Surah 2. Al-Baqara, Ayah 256

Al-Qur'an Grammar      Prev      Go   Next  
لَا إِكْرَاهَ فِي الدِّينِ ۖ قَدْ تَبَيَّنَ الرُّشْدُ مِنَ الْغَيِّ ۚ فَمَنْ يَكْفُرْ بِالطَّاغُوتِ وَيُؤْمِنْ بِاللَّهِ فَقَدِ اسْتَمْسَكَ بِالْعُرْوَةِ الْوُثْقَىٰ لَا انْفِصَامَ لَهَا ۗ وَاللَّهُ سَمِيعٌ عَلِيمٌ


Pickthall : There is no compulsion in religion. The right direction is henceforth distinct from error. And he who rejecteth false deities and believeth in Allah hath grasped a firm handhold which will never break. Allah is Hearer, Knower.
Asad : THERE SHALL BE no coercion in matters of faith.249 Distinct has now become the right way from [the way of] error: hence, he who rejects the powers of evil250 and believes in God has indeed taken hold of a support most unfailing, which shall never give way: for God is all-hearing, all-knowing.
Malik : There is no compulsion in religion. True guidance has been made clearly distinct from error. Therefore, whoever renounce 'Taghut' (forces of Shaitan) and believes in Allah has grasped the firm hand-hold that will never break. Allah, Whose hand-hold you have grasped, hears all and knows all.
Yusuf Ali : Let there be no compulsion in religion. Truth stands out clear from error; whoever rejects evil and believes in Allah hath grasped the most trustworthy hand-hold that never breaks. And Allah heareth and knoweth all things. 300 301
Transliteration : La ikraha fee alddeeni qad tabayyana alrrushdu mina alghayyi faman yakfur bialttaghooti wayumin biAllahi faqadi istamsaka bialAAurwati alwuthqa la infisama laha waAllahu sameeAAun AAaleemun
PDF content
Tags 


Share your thoughts about this with others by posting a comment. Visit our FAQ for some ideas.

Comment Filters >>
Filter Comments  

search-icon
User Roles  
Groups  
NO ADVERTISEMENT OR PROMOTION, PLEASE.
Asad   
0 votes 0  dislikes 
Asad 249 The term din denotes both the contents of and the compliance with a morally binding law consequently, it signifies "religion" in the widest sense of this term, extending over all that pertains to its doctrinal contents and their practical implications, as well as to man's attitude towards the object of his worship, thus comprising also the concept of "faith". The rendering of din as "religion", "faith", "religious law" or "moral law" (see note [3] on 109:6) depends on the context in which this term is used. On the strength of the above categorical prohibition of coercion (ikrah) in anything that pertains to faith or religion, all Islamic jurists (fuqaha'), without any exception, hold that forcible conversion is under all circumstances null and void, and that any attempt at coercing a non-believer to accept the faith of Islam is a grievous sin: a verdict which disposes of the widespread fallacy that Islam places before the unbelievers the alternative of "conversion or the sword".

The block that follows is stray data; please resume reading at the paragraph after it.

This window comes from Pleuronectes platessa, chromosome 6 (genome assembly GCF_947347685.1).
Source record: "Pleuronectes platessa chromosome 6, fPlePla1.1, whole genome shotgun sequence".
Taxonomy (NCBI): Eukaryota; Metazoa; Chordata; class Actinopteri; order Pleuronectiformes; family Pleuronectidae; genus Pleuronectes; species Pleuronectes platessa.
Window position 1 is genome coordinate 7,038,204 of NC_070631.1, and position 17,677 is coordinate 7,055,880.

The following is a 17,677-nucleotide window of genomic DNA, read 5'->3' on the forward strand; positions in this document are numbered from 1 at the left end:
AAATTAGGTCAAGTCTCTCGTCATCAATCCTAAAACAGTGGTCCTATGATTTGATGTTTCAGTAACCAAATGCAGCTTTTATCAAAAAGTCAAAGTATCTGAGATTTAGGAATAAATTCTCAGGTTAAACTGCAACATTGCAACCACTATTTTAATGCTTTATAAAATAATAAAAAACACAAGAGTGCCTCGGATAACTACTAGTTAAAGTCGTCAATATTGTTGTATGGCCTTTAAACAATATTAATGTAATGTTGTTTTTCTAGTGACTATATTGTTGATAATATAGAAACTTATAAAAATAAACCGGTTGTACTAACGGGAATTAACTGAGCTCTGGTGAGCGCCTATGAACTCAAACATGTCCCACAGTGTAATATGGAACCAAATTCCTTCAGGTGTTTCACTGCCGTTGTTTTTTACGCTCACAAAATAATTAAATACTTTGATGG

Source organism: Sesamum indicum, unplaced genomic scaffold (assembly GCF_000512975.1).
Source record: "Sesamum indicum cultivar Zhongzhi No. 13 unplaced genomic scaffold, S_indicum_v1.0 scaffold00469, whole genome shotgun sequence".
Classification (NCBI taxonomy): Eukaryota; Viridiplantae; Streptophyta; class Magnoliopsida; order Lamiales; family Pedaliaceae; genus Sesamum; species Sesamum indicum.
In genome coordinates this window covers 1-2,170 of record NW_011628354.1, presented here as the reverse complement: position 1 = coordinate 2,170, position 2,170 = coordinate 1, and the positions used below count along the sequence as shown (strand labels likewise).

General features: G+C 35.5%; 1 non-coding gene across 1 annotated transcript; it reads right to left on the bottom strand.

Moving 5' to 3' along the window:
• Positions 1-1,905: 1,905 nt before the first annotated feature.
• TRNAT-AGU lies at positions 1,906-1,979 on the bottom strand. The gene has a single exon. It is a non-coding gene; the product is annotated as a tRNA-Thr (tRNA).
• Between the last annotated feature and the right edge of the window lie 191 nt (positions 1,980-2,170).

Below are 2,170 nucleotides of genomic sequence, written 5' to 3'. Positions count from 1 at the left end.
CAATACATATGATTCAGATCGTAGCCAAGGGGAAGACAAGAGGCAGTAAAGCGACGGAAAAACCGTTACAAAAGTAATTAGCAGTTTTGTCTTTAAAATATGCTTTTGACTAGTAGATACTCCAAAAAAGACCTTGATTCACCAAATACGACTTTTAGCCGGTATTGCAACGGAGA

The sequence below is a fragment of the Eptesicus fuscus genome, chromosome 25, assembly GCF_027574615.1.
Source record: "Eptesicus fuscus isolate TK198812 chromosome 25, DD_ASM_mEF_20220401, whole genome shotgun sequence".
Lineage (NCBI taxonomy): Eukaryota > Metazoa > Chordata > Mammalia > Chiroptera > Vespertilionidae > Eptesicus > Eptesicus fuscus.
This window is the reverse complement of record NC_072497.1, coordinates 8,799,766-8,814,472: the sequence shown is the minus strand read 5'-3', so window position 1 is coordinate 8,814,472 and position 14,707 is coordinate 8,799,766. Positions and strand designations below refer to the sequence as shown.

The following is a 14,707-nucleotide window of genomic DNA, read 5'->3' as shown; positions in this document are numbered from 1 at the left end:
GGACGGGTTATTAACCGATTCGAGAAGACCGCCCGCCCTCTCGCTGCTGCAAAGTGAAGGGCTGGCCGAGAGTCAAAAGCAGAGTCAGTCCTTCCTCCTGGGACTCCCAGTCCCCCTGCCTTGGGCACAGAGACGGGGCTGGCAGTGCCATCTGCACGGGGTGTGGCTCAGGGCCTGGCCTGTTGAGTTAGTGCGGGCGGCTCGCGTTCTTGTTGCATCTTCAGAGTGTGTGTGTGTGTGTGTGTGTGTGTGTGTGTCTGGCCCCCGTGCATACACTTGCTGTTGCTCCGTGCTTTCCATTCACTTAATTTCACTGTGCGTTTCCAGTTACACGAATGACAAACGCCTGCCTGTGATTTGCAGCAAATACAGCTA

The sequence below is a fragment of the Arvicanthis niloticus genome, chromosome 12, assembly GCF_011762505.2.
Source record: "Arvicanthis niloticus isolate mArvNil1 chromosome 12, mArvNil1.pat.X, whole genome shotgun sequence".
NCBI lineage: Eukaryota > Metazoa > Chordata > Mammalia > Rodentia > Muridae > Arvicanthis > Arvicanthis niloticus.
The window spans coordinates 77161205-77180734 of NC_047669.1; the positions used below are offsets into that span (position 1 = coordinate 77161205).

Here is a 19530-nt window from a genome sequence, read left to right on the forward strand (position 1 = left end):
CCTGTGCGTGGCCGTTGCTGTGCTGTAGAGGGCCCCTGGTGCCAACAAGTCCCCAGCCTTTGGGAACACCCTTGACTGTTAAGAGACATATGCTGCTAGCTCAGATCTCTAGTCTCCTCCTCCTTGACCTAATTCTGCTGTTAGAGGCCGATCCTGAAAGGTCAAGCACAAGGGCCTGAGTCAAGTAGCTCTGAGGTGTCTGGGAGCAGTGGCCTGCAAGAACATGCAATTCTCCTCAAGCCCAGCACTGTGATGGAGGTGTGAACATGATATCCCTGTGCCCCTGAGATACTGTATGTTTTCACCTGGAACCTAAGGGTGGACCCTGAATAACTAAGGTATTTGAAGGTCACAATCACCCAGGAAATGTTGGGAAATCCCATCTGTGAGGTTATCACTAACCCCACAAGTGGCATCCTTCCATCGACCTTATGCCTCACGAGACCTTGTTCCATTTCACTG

Asad   
0 votes 0  dislikes 
Asad 250 At-taghut denotes, primarily, anything that is worshipped instead of God and, thus, all that may turn man away from God and lead him to evil. It has both a singular and a plural significance (Razi) and is, therefore, best rendered as "the powers of evil".

No Comments Found

No Comments Found

Yusuf Ali   
0 votes 0  dislikes 
Yusuf Ali 300 Compulsion is incompatible with religion; because 1) religion depends upon faith and will, and these would be meaningless if induced by force; 2) Truth and Error have been so clearly shown up by the mercy of God that there should be no doubt in the minds of any persons of goodwill as to the fundamentals of faith; 3) God's protection is continuous and His Plan is always to lead us from the depths of darkness into the clearest light.
Yusuf Ali   
0 votes 0  dislikes 
Yusuf Ali 301 Hand-hold: something which the hands can grasp for safety in a moment of danger. It may be a loop or a handle, or anchor. If it is without flaw, so that there is no danger of breaking, our safety is absolutely assured so long as we hold fast to it. Our safety then depends on our own will and faith; God's help and protection will always be unfailing if we hold firmly to God and trust in Him.
Subscribe